How Successful Was Henry Vii’s Foreign Policy?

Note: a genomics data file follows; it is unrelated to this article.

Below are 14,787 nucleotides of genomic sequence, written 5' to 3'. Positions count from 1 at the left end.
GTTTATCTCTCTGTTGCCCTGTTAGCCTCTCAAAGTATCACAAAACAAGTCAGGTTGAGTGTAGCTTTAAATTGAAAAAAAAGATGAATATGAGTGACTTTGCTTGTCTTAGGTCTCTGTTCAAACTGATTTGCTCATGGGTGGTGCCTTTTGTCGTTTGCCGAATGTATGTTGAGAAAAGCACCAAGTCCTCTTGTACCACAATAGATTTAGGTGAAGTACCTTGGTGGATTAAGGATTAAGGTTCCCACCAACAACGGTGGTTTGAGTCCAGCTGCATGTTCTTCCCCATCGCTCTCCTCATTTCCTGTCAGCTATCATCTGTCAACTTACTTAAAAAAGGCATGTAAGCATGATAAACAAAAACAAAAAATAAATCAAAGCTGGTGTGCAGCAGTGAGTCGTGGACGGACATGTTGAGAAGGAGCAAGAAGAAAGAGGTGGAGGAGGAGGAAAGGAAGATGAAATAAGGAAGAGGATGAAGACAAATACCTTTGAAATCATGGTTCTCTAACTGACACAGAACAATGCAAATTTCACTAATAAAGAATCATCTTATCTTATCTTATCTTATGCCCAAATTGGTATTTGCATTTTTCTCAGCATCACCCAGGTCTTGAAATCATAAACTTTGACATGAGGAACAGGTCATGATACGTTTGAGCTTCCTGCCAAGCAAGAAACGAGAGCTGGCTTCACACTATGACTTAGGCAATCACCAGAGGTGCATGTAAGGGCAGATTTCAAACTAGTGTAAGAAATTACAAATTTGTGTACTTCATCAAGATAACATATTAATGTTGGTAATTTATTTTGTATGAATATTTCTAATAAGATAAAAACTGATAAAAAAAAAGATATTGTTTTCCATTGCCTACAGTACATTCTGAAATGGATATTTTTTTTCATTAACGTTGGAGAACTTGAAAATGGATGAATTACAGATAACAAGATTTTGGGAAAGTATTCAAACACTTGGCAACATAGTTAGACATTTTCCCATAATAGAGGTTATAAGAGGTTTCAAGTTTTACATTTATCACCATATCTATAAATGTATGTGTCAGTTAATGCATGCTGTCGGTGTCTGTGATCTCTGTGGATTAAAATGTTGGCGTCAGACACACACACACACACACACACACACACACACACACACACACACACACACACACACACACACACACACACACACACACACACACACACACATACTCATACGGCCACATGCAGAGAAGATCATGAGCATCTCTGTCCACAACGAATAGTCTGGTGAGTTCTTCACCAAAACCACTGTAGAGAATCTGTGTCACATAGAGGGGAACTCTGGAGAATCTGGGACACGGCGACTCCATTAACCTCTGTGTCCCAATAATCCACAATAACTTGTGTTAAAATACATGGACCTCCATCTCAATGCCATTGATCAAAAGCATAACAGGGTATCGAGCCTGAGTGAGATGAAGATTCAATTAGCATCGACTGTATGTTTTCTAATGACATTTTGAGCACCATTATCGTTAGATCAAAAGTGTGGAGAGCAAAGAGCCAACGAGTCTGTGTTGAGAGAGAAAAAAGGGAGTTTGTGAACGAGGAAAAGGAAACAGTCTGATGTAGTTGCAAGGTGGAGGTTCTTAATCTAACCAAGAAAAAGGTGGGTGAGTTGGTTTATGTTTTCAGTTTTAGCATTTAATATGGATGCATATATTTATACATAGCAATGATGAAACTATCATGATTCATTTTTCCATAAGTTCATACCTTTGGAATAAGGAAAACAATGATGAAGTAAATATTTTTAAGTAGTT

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How successful was Henry VII’s foreign policy? Success is defined by the Oxford English Dictionary as “accomplishing a desired aim or result.” Therefore Henry’s aims must be clarified before success can be measured. According to some, people his greatest aim was the acquisition of wealth, through trade or otherwise, but it could also be argued that his greatest concern was that of security, be it personal, diplomatic or dynastic. He also aimed to earn prestige throughout Europe and to explore the New World, and he wished to avoid war, as it was both costly and unpopular. It is true that wealth was a great concern. One of his aims to maintain trade with Burgundy, as it had control of Antwerp, the hub at the centre of the wool trade. England produced wool that was desired across Europe for its high quality, but they needed somewhere to sell it. Henry, however, did not succeed in maintaining trade with Burgundy, choosing security over wealth. Margaret of Burgundy was the sister of Henry’s Yorkist predecessors, Edward IV and Richard III, and as such she wished for a return of Yorkist rule to England. She supported the Simnel and Warbeck rebellions, going as far as to harbour Warbeck at Flanders. Rather than declare war on Burgundy, Henry imposed economic sanctions on Burgundy in 1493 wherein no trade would take place between England and Burgundy, which was economically damaging to both, but Henry needed to ensure his security. In 1496 the Magnus Intercursus was signed between the two countries, stating that, amongst other things, trade would resume between them (though this will tilted in Henry’s favour so much that the native Burgundians called it “Mallus Intercursus”) and that they would not harbour enemies of each other respectively, meaning that people such as the De La Poles and Warbeck. Though initially this was an economic failure because of the three years of
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